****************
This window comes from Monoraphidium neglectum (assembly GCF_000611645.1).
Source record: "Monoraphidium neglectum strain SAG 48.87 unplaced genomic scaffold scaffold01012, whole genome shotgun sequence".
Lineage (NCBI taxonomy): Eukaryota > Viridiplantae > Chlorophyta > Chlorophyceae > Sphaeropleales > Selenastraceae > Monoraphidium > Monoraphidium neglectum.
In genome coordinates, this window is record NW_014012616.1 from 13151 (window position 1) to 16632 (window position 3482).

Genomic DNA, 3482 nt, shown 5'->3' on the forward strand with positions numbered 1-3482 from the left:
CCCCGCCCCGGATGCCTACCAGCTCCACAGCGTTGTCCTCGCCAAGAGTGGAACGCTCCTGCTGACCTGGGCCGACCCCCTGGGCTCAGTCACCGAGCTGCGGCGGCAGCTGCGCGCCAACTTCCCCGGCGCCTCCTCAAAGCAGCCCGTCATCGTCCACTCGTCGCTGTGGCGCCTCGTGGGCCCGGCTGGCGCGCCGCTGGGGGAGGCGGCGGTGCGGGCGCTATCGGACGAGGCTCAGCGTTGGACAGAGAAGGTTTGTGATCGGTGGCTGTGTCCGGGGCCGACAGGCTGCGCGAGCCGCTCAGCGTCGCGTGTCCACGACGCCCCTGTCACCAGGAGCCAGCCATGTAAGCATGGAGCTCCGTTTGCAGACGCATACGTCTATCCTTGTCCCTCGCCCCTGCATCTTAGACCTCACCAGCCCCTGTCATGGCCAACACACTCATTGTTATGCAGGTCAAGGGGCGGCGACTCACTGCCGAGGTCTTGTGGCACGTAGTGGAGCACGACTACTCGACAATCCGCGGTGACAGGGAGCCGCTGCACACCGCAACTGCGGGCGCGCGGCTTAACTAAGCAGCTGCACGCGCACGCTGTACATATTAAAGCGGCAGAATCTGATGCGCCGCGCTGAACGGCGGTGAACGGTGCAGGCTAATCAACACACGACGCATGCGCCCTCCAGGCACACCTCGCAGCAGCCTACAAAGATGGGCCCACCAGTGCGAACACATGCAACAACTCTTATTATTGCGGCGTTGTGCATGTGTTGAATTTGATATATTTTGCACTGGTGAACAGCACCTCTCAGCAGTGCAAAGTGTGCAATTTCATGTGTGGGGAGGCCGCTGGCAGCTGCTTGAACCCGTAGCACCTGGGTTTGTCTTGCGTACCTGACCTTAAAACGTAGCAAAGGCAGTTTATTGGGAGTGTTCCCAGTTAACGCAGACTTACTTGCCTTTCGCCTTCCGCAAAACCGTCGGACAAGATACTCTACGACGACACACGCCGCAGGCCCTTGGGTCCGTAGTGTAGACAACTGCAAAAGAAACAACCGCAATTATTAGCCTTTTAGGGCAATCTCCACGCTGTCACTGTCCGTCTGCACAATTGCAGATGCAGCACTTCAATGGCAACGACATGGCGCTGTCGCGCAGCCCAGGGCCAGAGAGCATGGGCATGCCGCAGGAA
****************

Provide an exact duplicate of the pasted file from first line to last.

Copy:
This window comes from Monoraphidium neglectum (assembly GCF_000611645.1).
Source record: "Monoraphidium neglectum strain SAG 48.87 unplaced genomic scaffold scaffold01012, whole genome shotgun sequence".
Lineage (NCBI taxonomy): Eukaryota > Viridiplantae > Chlorophyta > Chlorophyceae > Sphaeropleales > Selenastraceae > Monoraphidium > Monoraphidium neglectum.
In genome coordinates, this window is record NW_014012616.1 from 13151 (window position 1) to 16632 (window position 3482).

Genomic DNA, 3482 nt, shown 5'->3' on the forward strand with positions numbered 1-3482 from the left:
CCCCGCCCCGGATGCCTACCAGCTCCACAGCGTTGTCCTCGCCAAGAGTGGAACGCTCCTGCTGACCTGGGCCGACCCCCTGGGCTCAGTCACCGAGCTGCGGCGGCAGCTGCGCGCCAACTTCCCCGGCGCCTCCTCAAAGCAGCCCGTCATCGTCCACTCGTCGCTGTGGCGCCTCGTGGGCCCGGCTGGCGCGCCGCTGGGGGAGGCGGCGGTGCGGGCGCTATCGGACGAGGCTCAGCGTTGGACAGAGAAGGTTTGTGATCGGTGGCTGTGTCCGGGGCCGACAGGCTGCGCGAGCCGCTCAGCGTCGCGTGTCCACGACGCCCCTGTCACCAGGAGCCAGCCATGTAAGCATGGAGCTCCGTTTGCAGACGCATACGTCTATCCTTGTCCCTCGCCCCTGCATCTTAGACCTCACCAGCCCCTGTCATGGCCAACACACTCATTGTTATGCAGGTCAAGGGGCGGCGACTCACTGCCGAGGTCTTGTGGCACGTAGTGGAGCACGACTACTCGACAATCCGCGGTGACAGGGAGCCGCTGCACACCGCAACTGCGGGCGCGCGGCTTAACTAAGCAGCTGCACGCGCACGCTGTACATATTAAAGCGGCAGAATCTGATGCGCCGCGCTGAACGGCGGTGAACGGTGCAGGCTAATCAACACACGACGCATGCGCCCTCCAGGCACACCTCGCAGCAGCCTACAAAGATGGGCCCACCAGTGCGAACACATGCAACAACTCTTATTATTGCGGCGTTGTGCATGTGTTGAATTTGATATATTTTGCACTGGTGAACAGCACCTCTCAGCAGTGCAAAGTGTGCAATTTCATGTGTGGGGAGGCCGCTGGCAGCTGCTTGAACCCGTAGCACCTGGGTTTGTCTTGCGTACCTGACCTTAAAACGTAGCAAAGGCAGTTTATTGGGAGTGTTCCCAGTTAACGCAGACTTACTTGCCTTTCGCCTTCCGCAAAACCGTCGGACAAGATACTCTACGACGACACACGCCGCAGGCCCTTGGGTCCGTAGTGTAGACAACTGCAAAAGAAACAACCGCAATTATTAGCCTTTTAGGGCAATCTCCACGCTGTCACTGTCCGTCTGCACAATTGCAGATGCAGCACTTCAATGGCAACGACATGGCGCTGTCGCGCAGCCCAGGGCCAGAGAGCATGGGCATGCCGCAGGAA